Since cannabis is illegal on a federal level, the Environmental Protection Agency is not able to conduct the rigorous amount of product testing that is usually done to obtain certified pesticides for other product such as vegetables and fruits. Another factor is that the health effects of inhaling and eating pesticides are very different and have not been tested in-depth and there are not stockpiles of data available to comb through.
Along with the limited certifications and testing that the illegal status of cannabis permits. There is also the fact that US agencies are not used to dealing with crops in certain conditions in large field sizes, makes for a highly variable of results and creates a lack of instinctual observations which is only gained through experience.
Residual Solvents Can Be Harmful
Residual solvents are the remaining detectable traces of solvents (liquid and gas) used during the manufacturing process of every good. The most widely used solvents are propane, butane, hexane ethanol, and acetone which are toxic if consumed or inhaled.
These compounds are usually used to clean up oil, grease, machinery, tools and are prominent in the manufacturing of pharmaceutical goods.
Both flower versions and oil versions of cannabis hold potential contamination points during certain stages such as the trimming of plants, grinding of cannabis, extraction of THC or CBD oils, purification of products and bottling of goods. The good news is that residual solvents can be solved with the due diligence of the company to ensure that the right protocols are followed, employees are trained properly and regular testing is conducted.
However, this is the case for every industry, but there are still companies who fail to meet the baseline requirements.
MYDX And The Cannabis Counterfeit Index
MyDx has gathered and continues to gather massive amounts of relative data to cannabis names, chemical profiles, and effects pertaining to certain individuals and their biology. This data creates the ability to point out counterfeit cannabis, not in terms of actually being cannabis, but being of a specific strain and quality.
This data will eventually help create total transparency in cannabis profile statements on what consumers are buying and allow for fairer pricing. In the market of cannabis, certain strains have claimed mass fame and popularity due to its quality and vocal support from well-known figures.
With fame, popularity, and quality, you can bet that comes with a higher price tag per gram, which dispensaries are happy to provide.
These data statements will have a huge impact on the market of cannabis. For example, MyDx data already shows that widespread names such as Gorilla Glue, Green Crack, and OG Kush have an average difference of 80% and up in their chemical profiles. Yielding such big differences in quality will also separate growers into more distinct categories of quality and skill.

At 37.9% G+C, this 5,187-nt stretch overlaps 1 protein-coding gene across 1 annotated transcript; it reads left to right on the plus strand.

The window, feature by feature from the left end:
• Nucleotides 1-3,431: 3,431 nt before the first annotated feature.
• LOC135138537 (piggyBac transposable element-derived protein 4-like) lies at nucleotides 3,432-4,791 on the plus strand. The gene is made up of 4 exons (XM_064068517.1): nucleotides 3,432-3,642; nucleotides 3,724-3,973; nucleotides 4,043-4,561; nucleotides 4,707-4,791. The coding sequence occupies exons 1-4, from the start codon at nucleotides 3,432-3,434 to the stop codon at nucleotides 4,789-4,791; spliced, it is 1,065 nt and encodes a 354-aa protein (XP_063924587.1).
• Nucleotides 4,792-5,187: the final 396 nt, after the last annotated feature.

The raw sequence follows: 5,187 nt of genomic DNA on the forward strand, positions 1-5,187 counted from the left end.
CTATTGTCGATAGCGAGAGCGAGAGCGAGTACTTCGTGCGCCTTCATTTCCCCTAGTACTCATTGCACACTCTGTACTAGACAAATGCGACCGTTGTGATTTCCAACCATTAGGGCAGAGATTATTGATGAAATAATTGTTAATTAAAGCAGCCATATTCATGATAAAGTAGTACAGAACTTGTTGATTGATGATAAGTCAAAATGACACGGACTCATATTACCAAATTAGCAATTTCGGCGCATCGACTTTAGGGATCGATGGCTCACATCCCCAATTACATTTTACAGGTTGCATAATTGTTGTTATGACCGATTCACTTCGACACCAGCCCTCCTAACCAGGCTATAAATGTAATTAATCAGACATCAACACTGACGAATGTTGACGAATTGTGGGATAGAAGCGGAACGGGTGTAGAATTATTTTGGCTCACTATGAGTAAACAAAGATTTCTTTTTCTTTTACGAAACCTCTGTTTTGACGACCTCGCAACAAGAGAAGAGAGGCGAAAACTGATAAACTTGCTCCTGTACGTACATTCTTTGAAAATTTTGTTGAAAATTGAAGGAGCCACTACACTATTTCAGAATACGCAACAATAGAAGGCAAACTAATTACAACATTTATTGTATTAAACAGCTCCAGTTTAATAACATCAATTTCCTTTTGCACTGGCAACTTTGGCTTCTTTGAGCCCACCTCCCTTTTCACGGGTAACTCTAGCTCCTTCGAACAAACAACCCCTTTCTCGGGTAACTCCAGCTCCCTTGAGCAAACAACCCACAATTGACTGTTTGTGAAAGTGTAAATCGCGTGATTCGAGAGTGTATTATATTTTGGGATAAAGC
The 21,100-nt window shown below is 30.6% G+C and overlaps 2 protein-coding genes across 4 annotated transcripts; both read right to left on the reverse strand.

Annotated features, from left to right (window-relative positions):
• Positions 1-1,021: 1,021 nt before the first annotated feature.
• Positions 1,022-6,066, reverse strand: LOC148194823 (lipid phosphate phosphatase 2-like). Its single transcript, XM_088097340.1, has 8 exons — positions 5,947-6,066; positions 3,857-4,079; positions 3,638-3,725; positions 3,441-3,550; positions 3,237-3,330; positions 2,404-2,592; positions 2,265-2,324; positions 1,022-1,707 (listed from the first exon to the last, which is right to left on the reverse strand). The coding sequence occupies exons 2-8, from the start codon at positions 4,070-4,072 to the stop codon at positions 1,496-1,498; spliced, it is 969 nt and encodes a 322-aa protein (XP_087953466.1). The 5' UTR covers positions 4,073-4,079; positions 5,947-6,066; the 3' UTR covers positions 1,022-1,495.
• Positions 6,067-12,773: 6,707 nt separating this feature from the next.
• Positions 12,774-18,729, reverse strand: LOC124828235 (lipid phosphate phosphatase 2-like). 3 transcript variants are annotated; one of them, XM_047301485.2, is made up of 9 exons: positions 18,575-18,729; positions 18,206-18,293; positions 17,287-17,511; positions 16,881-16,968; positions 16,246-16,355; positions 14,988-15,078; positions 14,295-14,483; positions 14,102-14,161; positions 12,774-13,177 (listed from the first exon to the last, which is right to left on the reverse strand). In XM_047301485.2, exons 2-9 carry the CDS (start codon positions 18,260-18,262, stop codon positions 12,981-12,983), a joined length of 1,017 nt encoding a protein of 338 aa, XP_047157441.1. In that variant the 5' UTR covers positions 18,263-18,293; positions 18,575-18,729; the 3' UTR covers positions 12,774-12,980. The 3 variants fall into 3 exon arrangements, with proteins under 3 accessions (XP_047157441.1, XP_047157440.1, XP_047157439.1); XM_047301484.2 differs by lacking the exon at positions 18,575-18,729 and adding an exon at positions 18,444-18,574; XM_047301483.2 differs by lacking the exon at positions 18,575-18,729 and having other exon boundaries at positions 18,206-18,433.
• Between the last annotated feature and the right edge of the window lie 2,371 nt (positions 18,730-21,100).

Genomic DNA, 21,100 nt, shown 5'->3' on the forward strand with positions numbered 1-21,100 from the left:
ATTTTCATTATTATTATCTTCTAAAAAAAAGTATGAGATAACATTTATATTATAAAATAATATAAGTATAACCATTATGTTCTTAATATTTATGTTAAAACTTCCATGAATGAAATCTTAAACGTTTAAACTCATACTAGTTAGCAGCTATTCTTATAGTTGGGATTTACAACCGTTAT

MyDx has recently joined an agreement to allow an outside party licensor to access its dataset in order to create the “Counterfeit Index” which with time will only get better at determining what names do not match their chemical profile. This will help push for pricing and all statements to truthfully reflect the contents of each product, rather than hype or exclusivity.
It also means that every batch of every strain must be tested as not all cannabis is created the same, which will create more specific categories in dispensaries such as, low-grade and high-grade versions of the same strain.
An example of where this will help that is not theoretical is in California where the legalization of recreational cannabis has taken place. Following legalization, every product that is stated to contain cannabis must be tested and have statements of its chemical makeup mainly regarding THC and CBD quantities.
This will be made easy and much cheaper for smaller distributors and dispensaries to provide accurate chemical readings because of the non-essential need for an expensive laboratory dedicated for testing through the implementation of the MyDx kit.
It also means that customers can obtain chemical makeup statements without having to ask and will be able to verify these statements on the spot or from the comfort of home.
MYDX Stock Value
The initial public offering statement of MyDx stock was in April of 2015 at $2.10. The stock peaked at $2.81 and has experienced a gradual descent to fluctuate between $0.0024 and $0.0096 over the past 2 years. As of September 21, 2018, the stock sits at 0.0024, a volume of 39.1 million and is currently down 12.04%.
A large part of this is due to its opening share-count exploding in reaction to conversions of MyDx’s debt to equity since its initial offering.
The portable MyDx kit allows cannabis consumers to audit the chemical profile of their cannabis in order to ensure they are getting the correct strain and quality they are paying for. They also have the ability to check for metals and pesticides within the air they breathe, the water they drink and the food they are eating.
Over time devices such as the MyDx will continue to push transparency, quality and consistency to its limits.